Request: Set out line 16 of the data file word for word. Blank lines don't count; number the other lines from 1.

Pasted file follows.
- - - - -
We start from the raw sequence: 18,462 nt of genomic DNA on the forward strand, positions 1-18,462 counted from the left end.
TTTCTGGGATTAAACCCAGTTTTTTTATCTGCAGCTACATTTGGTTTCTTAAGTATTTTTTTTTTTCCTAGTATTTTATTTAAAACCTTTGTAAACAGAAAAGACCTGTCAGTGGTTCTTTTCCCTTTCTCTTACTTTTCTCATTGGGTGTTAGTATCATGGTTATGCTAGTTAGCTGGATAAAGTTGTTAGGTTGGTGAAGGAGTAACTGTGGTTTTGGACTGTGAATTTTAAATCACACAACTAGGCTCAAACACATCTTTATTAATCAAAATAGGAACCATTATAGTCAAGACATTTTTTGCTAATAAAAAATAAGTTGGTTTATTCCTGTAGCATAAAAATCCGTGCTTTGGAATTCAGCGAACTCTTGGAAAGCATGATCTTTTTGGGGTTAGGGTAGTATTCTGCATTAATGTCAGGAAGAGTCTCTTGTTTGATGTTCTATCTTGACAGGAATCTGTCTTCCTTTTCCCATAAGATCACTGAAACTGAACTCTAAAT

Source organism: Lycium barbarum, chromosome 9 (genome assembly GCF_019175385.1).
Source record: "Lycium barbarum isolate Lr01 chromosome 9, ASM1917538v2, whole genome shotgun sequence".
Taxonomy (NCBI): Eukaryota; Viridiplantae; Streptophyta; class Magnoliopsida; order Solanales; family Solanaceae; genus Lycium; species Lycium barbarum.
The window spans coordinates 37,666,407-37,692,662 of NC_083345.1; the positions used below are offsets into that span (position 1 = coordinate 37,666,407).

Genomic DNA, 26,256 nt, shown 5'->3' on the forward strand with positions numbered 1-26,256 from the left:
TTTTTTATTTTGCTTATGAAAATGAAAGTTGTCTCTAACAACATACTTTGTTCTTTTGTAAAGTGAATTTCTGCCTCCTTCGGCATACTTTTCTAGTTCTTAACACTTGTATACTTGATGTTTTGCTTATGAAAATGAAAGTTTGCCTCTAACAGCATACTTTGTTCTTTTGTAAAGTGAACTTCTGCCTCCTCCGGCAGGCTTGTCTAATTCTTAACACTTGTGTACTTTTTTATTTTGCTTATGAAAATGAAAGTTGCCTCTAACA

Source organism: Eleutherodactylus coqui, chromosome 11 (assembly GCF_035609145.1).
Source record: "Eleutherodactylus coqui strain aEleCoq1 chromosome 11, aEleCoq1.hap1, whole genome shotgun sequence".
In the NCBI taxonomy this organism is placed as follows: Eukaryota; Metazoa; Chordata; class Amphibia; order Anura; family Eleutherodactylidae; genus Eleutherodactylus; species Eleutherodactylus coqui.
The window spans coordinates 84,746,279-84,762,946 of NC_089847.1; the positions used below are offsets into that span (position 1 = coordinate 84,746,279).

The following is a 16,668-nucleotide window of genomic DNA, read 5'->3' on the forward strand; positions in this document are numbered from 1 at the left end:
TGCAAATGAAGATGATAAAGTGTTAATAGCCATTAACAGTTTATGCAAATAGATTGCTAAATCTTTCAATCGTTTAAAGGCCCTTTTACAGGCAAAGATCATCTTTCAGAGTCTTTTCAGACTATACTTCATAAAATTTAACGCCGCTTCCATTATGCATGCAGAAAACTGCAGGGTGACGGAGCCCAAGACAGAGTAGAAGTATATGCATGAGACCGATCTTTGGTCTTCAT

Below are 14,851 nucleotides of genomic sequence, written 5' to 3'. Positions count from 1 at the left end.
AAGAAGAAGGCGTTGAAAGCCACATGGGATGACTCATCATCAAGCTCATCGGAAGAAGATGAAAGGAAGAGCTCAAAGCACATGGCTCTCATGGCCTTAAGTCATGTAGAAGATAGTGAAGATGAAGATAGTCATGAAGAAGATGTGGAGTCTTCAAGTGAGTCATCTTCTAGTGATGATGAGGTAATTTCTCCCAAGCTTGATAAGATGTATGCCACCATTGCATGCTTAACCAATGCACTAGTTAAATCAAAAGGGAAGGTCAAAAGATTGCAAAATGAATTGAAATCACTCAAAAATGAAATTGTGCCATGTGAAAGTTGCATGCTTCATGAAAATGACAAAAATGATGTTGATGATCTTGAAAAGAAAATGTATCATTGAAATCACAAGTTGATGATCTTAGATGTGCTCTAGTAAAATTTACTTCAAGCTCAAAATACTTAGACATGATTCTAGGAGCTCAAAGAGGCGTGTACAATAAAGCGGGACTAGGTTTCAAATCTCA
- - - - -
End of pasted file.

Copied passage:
AAGAAGAAGGCGTTGAAAGCCACATGGGATGACTCATCATCAAGCTCATCGGAAGAAGATGAAAGGAAGAGCTCAAAGCACATGGCTCTCATGGCCTTAAGTCATGTAGAAGATAGTGAAGATGAAGATAGTCATGAAGAAGATGTGGAGTCTTCAAGTGAGTCATCTTCTAGTGATGATGAGGTAATTTCTCCCAAGCTTGATAAGATGTATGCCACCATTGCATGCTTAACCAATGCACTAGTTAAATCAAAAGGGAAGGTCAAAAGATTGCAAAATGAATTGAAATCACTCAAAAATGAAATTGTGCCATGTGAAAGTTGCATGCTTCATGAAAATGACAAAAATGATGTTGATGATCTTGAAAAGAAAATGTATCATTGAAATCACAAGTTGATGATCTTAGATGTGCTCTAGTAAAATTTACTTCAAGCTCAAAATACTTAGACATGATTCTAGGAGCTCAAAGAGGCGTGTACAATAAAGCGGGACTAGGTTTCAAATCTCA